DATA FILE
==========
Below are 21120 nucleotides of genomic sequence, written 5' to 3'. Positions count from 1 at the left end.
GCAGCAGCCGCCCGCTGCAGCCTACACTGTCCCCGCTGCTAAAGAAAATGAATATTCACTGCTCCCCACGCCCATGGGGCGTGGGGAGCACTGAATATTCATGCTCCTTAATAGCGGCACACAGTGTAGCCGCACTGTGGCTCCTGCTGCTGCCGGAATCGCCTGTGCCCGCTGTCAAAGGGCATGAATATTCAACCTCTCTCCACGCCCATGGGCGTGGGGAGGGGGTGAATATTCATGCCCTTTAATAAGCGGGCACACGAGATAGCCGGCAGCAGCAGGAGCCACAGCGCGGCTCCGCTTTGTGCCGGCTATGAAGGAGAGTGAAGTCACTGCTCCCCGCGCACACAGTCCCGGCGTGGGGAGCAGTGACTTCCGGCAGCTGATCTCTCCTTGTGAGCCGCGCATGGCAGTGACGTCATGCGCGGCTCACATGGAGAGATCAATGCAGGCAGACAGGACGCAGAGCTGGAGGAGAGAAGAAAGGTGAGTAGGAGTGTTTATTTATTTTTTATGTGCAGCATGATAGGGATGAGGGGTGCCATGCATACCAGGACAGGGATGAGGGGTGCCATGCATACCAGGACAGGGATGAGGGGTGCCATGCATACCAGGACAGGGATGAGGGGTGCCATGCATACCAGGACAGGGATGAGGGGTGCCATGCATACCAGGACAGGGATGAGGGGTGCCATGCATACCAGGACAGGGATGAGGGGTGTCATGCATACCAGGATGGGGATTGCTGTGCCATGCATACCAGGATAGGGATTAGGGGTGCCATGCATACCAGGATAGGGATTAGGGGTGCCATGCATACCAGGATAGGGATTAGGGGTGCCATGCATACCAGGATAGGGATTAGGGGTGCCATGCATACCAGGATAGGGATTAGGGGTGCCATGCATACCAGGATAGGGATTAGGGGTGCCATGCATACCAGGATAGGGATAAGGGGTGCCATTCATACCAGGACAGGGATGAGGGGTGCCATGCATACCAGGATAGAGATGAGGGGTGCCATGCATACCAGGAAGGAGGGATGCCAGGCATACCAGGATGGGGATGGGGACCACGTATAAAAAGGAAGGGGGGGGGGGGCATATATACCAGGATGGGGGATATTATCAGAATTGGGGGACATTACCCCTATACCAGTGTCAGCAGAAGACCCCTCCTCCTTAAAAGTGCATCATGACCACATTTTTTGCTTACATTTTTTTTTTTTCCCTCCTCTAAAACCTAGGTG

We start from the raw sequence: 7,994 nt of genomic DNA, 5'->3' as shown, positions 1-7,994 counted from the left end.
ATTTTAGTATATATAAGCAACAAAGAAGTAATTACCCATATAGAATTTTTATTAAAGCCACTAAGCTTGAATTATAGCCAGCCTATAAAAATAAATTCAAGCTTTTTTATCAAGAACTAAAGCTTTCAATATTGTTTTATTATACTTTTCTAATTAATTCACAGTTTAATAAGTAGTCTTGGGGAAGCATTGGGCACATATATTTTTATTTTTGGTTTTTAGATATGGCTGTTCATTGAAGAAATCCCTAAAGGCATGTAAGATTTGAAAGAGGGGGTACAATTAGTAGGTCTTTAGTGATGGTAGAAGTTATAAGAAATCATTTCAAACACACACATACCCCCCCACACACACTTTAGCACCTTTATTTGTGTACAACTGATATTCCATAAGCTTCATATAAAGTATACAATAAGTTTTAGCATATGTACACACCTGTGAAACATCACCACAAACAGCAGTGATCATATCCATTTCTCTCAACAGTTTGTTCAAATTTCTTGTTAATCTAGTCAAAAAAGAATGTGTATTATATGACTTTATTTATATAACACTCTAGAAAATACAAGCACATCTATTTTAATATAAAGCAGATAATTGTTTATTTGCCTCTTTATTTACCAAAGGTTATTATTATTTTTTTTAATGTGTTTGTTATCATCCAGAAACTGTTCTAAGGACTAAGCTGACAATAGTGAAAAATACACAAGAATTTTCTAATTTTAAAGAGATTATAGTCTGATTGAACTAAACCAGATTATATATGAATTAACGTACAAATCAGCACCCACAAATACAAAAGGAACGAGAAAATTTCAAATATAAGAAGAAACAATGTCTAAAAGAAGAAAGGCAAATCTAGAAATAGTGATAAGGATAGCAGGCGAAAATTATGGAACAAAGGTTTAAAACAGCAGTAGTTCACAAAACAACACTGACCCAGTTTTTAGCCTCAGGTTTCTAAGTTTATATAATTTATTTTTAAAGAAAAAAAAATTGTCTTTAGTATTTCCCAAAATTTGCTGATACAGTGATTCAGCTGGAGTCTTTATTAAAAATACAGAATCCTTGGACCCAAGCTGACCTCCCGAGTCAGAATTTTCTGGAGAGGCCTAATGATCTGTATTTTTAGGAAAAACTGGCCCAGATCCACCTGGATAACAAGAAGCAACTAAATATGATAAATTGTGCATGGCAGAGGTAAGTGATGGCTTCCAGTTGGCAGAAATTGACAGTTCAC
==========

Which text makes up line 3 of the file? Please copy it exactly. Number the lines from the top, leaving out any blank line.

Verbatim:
We start from the raw sequence: 7,994 nt of genomic DNA, 5'->3' as shown, positions 1-7,994 counted from the left end.